NASA SBIR 2015 Solicitation


PROPOSAL NUMBER: 15-2 H5.02-9569
SUBTOPIC TITLE: Extreme Temperature Structures
PROPOSAL TITLE: Enabling Technology for Thermal Protection on HIAD and Other Hypersonic Missions

SMALL BUSINESS CONCERN (Firm Name, Mail Address, City/State/Zip, Phone)
S. D. Miller and Associates, PLLC
216 West Cherry Avenue, Building 2
Flagstaff, AZ 86001 - 4424
(928) 779-5000

PRINCIPAL INVESTIGATOR/PROJECT MANAGER (Name, E-mail, Mail Address, City/State/Zip, Phone)
Stephen Miller
216 West Cherry Avenue, Building 2
Flagstaff, AZ 86001 - 4424
(928) 779-5000

CORPORATE/BUSINESS OFFICIAL (Name, E-mail, Mail Address, City/State/Zip, Phone)
Stephen Miller
216 West Cherry Avenue, Building 2
Flagstaff, AZ 86001 - 4424
(928) 779-5000

Estimated Technology Readiness Level (TRL) at beginning and end of contract:
Begin: 4
End: 6

Technology Available (TAV) Subtopics
Extreme Temperature Structures is a Technology Available (TAV) subtopic that includes NASA Intellectual Property (IP). Do you plan to use the NASA IP under the award?

TECHNICAL ABSTRACT (Limit 2000 characters, approximately 200 words)
Gas conduction and radiation are the two important heat transfer mechanisms in highly porous reusable thermal protection systems used for planetary entry of space vehicles. The relative magnitude of the two varies depending on altitude, temperature and the planet. Usually radiation is more significant at lower pressures and at higher temperatures. Gas conduction is more dominant at higher pressures and lower temperatures. In most planetary entries, both modes of heat transfer are significant. Typical flexible or rigid refractory ceramic fiber Thermal Protection System (TPS) such as Advanced Flexible Reusable Surface Insulation (AFRSI) and Shuttle tiles can take high temperatures, can reduce gas conduction at lower pressures, and scatter radiation at higher temperatures.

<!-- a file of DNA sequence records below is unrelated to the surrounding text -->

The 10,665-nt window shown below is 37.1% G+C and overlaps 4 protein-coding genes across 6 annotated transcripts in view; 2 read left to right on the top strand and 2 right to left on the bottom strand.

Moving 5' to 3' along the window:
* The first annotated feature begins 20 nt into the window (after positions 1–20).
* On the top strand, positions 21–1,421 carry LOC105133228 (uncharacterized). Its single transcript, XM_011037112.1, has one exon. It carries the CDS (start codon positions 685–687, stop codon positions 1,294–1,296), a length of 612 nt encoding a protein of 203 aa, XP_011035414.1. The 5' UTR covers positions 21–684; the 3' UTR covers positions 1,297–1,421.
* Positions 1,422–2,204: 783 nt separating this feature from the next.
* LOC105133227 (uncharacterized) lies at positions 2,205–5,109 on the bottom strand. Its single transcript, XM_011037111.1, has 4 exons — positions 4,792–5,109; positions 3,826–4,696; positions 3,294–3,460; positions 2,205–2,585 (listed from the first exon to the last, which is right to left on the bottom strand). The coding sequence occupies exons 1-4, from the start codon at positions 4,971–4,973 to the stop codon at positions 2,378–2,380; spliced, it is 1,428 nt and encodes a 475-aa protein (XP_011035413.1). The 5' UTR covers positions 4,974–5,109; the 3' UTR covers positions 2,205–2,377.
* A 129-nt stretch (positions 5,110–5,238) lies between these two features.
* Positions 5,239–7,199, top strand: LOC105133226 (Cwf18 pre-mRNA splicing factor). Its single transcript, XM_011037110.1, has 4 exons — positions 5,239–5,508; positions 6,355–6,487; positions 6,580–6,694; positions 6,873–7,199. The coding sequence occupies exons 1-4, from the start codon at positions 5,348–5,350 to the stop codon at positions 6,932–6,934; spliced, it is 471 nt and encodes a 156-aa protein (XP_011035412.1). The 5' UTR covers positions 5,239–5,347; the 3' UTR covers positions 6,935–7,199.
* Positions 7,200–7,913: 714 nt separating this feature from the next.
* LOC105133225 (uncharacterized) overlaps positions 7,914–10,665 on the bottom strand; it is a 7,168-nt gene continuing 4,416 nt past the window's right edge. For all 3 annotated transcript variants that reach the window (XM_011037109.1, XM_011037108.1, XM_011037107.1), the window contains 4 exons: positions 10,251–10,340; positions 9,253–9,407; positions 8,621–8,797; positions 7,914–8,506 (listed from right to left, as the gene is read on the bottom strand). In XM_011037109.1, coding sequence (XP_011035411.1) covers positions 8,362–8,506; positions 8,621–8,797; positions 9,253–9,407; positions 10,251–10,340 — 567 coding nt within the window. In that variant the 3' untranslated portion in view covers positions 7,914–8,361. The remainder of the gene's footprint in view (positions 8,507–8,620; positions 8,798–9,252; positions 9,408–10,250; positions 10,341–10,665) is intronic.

There is a need for more efficient TPS with lower mass, reduced thickness and significantly lower thermal conductivity to make inter planetary missions possible. In order to achieve this goal, insulations need to be developed that can further reduce gas conduction and radiation heat transfer compared to standard refractory ceramic fiber insulations.

The overall objective of the Phase II program is to migrate and optimize proven paper making concepts to fabricate robust, flexible and cost efficient, fiber reinforced aerogels, without sacrificing the thermal and mechanical qualities, in large sections suitable for application on High Speed Vehicles (HSV�s).

Further investigation in Phase II would focus on production methods and recipe optimization for this new class of thermal insulations. Embedding materials with advantageous properties into fibrous mats allows tailoring the temperature and flexibility requirements to meet the needs of specific missions.

POTENTIAL NASA COMMERCIAL APPLICATIONS (Limit 1500 characters, approximately 150 words)
NASA is developing an inflatable thermal protection system known as Hypersonic Inflatable Aerodynamic Decelerator (HIAD). It consists of a giant cone of inner tubes assembled sort of like a child's stacking ring toy may some day help cargo, or even people, land on another planet, return to Earth or any destination with an atmosphere.
The HIAD could give NASA more options for future planetary missions, because it could allow spacecraft to carry larger, heavier scientific instruments and other tools for exploration. Improved thermal insulations will play a key role in HIAD and other TPS of the future.

POTENTIAL NON-NASA COMMERCIAL APPLICATIONS (Limit 1500 characters, approximately 150 words)
According to the Department for Communities and Local Government, 118,760 new homes were built in 2014. This creates a potential market for 320 million square feet of thermal house wrap each year.

TECHNOLOGY TAXONOMY MAPPING (NASA's technology taxonomy has been developed by the SBIR-STTR program to disseminate awareness of proposed and awarded R/R&D in the agency. It is a listing of over 100 technologies, sorted into broad categories, of interest to NASA.)
Entry, Descent, & Landing (see also Astronautics)
Entry, Descent, & Landing (see also Planetary Navigation, Tracking, & Telemetry)
Passive Systems

Form Generated on 03-10-16 12:21